abstract = "The substantia nigra has a gating function controlling the spread of epileptic seizure activity. Additionally, in models of prolonged status epilepticus the pars reticulata of substantia nigra (SNR) suffers from a massive lesion which may arise from a massive metabolic derangement and hyperexcitation developing in the activated SNR. In this study, status epilepticus was induced by systemic injection of pilocarpine in rats. The neuropathology of SNR was investigated using immunohistochemical techniques with the major emphasis on the time-course of changes in neurons and astrocytes. Animals surviving 20, 30, 40, 60 min, 2, 3, 6 hours, 1, 2, and 3 days after induction of status epilepticus were perfusion-fixed, and brains processed for immunohistochemical staining of SNR. Nissl-staining and antibodies against the neuron-specific calcium-binding protein, parvalbumin, served to detect neuronal damage in SNR. Antibodies against the astroglia-specific cytoskeletal protein, glial fibrillary acidic protein (GFAP), and against the glial calcium-binding protein, S-100 protein, were used to assess the status of astrocytes. Immunohistochemical staining for serum-albumin and immunoglobulins in brain tissue was taken as indicator of blood-brain barrier disturbances and vasogenic edema formation. Immunohistochemical staining indicated loss of GFAP-staining already at 30 min after induction of seizures in an oval focus situated in the center of SNR while sparing medial and lateral aspects. At 1 h there was additional vacuolation in S-100 protein staining. By 2 hours, parvalbumin-staining changed in the central SNR indicating neuronal damage, and Nissl-staining visualized some neuronal distortion. Staining for serum-proteins occurred in a patchy manner throughout the forebrain during the first hours. By 6 h, vasogenic edema covered the lesioned SNR. By 24 h, glial and neuronal markers indicated a massive lesion in the center of SNR. By 48-72 h, astrocytes surrounding the lesion increased in size, and polymorphic phagocytotic cells invaded the damaged area. In a further group of animals surviving 1 to 5 days, conventional paraffin-sections confirmed the neuronal and glial damage of SNR. Additional pathology of similar quality was found in the globus pallidus. Since astrocytes were always damaged in parallel with neurons in SNR it is proposed that the anatomical and functional interrelationship between neurons and astrocytes is particularly tight in SNR. Both cell elements may suffer in common from metabolic disturbance and neurotransmitter dysfunction as occur during massive status epilepticus.",
author = "R. Schmidt-Kastner and C. Heim and Sontag, {K. H.}",
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T1 - Damage of substantia nigra pars reticulata during pilocarpine-induced status epilepticus in the rat

T2 - immunohistochemical study of neurons, astrocytes and serum-protein extravasation

AU - Schmidt-Kastner, R.

AU - Heim, C.

AU - Sontag, K. H.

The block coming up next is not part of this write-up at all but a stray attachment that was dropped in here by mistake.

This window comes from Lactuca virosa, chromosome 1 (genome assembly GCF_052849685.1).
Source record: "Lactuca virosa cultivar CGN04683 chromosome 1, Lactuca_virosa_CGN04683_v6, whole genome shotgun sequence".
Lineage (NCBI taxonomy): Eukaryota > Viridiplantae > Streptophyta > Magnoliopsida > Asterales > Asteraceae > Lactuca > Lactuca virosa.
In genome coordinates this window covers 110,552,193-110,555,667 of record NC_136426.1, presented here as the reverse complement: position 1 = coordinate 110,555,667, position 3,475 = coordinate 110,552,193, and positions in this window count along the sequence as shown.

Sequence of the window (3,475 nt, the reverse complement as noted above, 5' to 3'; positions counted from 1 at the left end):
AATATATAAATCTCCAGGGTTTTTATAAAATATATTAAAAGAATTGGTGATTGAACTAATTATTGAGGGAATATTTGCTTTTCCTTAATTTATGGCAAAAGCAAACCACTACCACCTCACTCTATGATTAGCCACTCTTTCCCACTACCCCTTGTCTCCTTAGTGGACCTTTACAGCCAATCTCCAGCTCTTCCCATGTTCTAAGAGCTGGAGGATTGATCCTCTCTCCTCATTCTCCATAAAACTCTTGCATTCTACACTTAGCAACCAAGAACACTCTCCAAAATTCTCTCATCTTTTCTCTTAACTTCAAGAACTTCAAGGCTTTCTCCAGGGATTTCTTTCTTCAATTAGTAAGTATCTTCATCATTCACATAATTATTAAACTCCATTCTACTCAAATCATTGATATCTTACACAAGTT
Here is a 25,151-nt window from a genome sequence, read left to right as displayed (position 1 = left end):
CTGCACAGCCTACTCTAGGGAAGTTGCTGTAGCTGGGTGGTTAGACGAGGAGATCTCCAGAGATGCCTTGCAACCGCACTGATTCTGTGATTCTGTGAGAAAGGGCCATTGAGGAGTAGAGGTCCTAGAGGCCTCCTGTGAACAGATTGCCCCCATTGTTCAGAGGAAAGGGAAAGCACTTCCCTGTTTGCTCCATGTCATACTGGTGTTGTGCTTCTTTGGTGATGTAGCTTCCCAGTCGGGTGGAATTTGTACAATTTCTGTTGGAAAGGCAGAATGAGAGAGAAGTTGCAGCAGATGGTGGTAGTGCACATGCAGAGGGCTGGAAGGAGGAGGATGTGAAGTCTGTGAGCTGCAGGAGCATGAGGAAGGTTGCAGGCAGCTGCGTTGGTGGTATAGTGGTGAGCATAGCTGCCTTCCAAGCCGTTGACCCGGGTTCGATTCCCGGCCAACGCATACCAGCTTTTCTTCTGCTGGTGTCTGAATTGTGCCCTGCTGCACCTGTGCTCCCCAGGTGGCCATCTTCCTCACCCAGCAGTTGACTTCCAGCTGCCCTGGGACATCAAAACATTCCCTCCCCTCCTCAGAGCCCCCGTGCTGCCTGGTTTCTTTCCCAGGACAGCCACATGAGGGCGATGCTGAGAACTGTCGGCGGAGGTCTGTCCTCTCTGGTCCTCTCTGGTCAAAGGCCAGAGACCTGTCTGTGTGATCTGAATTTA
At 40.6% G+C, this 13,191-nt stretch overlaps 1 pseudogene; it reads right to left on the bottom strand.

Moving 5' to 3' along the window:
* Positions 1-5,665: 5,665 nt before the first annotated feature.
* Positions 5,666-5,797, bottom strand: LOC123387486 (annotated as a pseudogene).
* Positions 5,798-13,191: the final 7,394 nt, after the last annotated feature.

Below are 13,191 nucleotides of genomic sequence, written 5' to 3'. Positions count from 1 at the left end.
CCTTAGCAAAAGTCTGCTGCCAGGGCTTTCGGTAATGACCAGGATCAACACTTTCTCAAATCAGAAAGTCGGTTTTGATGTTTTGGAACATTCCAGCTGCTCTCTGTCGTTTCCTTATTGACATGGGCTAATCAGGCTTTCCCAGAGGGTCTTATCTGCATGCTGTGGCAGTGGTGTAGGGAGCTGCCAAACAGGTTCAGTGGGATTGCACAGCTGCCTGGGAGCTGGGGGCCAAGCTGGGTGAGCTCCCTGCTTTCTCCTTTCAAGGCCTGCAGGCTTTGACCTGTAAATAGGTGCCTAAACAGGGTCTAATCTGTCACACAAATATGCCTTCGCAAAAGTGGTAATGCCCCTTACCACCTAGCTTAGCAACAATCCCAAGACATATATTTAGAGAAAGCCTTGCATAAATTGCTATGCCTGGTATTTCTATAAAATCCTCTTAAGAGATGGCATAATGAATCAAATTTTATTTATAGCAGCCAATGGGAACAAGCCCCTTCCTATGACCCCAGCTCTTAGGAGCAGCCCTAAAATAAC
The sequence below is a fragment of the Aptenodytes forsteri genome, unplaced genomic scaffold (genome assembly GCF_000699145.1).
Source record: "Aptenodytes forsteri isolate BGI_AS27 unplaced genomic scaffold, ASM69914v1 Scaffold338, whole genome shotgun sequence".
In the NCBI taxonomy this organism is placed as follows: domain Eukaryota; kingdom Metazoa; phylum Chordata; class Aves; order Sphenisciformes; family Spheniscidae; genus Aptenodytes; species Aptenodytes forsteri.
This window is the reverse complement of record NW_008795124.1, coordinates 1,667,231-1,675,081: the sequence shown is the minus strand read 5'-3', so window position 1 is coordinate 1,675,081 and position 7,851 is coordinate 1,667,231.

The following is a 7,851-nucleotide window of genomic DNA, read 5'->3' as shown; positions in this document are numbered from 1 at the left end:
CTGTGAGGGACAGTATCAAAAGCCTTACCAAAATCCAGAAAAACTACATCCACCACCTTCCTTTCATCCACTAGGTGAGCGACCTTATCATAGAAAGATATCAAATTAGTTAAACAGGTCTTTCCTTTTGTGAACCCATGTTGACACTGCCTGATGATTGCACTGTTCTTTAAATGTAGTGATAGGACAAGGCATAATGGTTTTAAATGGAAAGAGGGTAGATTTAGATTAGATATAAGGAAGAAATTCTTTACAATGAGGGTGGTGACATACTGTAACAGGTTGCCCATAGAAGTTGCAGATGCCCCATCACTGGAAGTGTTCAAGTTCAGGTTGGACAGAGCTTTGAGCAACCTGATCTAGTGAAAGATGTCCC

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N2 - The substantia nigra has a gating function controlling the spread of epileptic seizure activity. Additionally, in models of prolonged status epilepticus the pars reticulata of substantia nigra (SNR) suffers from a massive lesion which may arise from a massive metabolic derangement and hyperexcitation developing in the activated SNR. In this study, status epilepticus was induced by systemic injection of pilocarpine in rats. The neuropathology of SNR was investigated using immunohistochemical techniques with the major emphasis on the time-course of changes in neurons and astrocytes. Animals surviving 20, 30, 40, 60 min, 2, 3, 6 hours, 1, 2, and 3 days after induction of status epilepticus were perfusion-fixed, and brains processed for immunohistochemical staining of SNR. Nissl-staining and antibodies against the neuron-specific calcium-binding protein, parvalbumin, served to detect neuronal damage in SNR. Antibodies against the astroglia-specific cytoskeletal protein, glial fibrillary acidic protein (GFAP), and against the glial calcium-binding protein, S-100 protein, were used to assess the status of astrocytes. Immunohistochemical staining for serum-albumin and immunoglobulins in brain tissue was taken as indicator of blood-brain barrier disturbances and vasogenic edema formation. Immunohistochemical staining indicated loss of GFAP-staining already at 30 min after induction of seizures in an oval focus situated in the center of SNR while sparing medial and lateral aspects. At 1 h there was additional vacuolation in S-100 protein staining. By 2 hours, parvalbumin-staining changed in the central SNR indicating neuronal damage, and Nissl-staining visualized some neuronal distortion. Staining for serum-proteins occurred in a patchy manner throughout the forebrain during the first hours. By 6 h, vasogenic edema covered the lesioned SNR. By 24 h, glial and neuronal markers indicated a massive lesion in the center of SNR. By 48-72 h, astrocytes surrounding the lesion increased in size, and polymorphic phagocytotic cells invaded the damaged area. In a further group of animals surviving 1 to 5 days, conventional paraffin-sections confirmed the neuronal and glial damage of SNR. Additional pathology of similar quality was found in the globus pallidus. Since astrocytes were always damaged in parallel with neurons in SNR it is proposed that the anatomical and functional interrelationship between neurons and astrocytes is particularly tight in SNR. Both cell elements may suffer in common from metabolic disturbance and neurotransmitter dysfunction as occur during massive status epilepticus.